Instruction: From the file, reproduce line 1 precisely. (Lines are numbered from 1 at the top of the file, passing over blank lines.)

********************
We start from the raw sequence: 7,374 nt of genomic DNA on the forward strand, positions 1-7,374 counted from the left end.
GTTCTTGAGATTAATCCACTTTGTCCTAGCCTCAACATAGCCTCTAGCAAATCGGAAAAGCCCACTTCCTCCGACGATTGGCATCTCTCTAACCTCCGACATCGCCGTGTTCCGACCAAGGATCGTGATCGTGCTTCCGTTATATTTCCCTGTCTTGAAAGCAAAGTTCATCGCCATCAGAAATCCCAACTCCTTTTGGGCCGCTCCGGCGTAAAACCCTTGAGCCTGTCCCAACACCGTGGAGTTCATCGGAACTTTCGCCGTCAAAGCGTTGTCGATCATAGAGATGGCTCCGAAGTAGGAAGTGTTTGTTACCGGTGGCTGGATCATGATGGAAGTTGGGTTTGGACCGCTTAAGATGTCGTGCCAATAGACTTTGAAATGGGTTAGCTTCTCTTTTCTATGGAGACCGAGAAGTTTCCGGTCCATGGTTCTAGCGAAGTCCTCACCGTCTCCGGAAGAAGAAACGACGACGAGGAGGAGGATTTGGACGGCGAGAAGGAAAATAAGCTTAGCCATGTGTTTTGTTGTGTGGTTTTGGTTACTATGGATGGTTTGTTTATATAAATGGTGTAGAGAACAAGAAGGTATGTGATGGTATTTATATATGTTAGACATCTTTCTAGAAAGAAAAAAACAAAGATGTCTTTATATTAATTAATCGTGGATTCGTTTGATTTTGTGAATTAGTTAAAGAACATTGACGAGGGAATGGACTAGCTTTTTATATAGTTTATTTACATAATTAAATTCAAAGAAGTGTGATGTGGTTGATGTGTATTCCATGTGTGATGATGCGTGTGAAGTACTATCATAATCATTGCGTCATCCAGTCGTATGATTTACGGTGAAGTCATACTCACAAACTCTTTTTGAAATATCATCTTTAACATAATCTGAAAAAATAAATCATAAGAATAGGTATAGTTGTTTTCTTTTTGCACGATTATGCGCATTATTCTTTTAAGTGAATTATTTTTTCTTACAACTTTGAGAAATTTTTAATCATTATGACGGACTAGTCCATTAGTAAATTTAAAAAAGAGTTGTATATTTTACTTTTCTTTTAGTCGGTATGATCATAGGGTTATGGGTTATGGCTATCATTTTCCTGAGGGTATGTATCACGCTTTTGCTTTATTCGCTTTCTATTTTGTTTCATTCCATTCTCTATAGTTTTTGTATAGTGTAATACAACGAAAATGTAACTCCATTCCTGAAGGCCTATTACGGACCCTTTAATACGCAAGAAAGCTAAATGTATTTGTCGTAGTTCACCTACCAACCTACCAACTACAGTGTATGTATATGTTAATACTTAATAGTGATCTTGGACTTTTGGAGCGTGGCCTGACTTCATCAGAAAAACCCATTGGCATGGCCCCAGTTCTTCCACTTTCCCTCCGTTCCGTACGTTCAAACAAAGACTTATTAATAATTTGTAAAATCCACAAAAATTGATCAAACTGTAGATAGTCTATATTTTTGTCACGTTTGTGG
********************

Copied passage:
We start from the raw sequence: 7,374 nt of genomic DNA on the forward strand, positions 1-7,374 counted from the left end.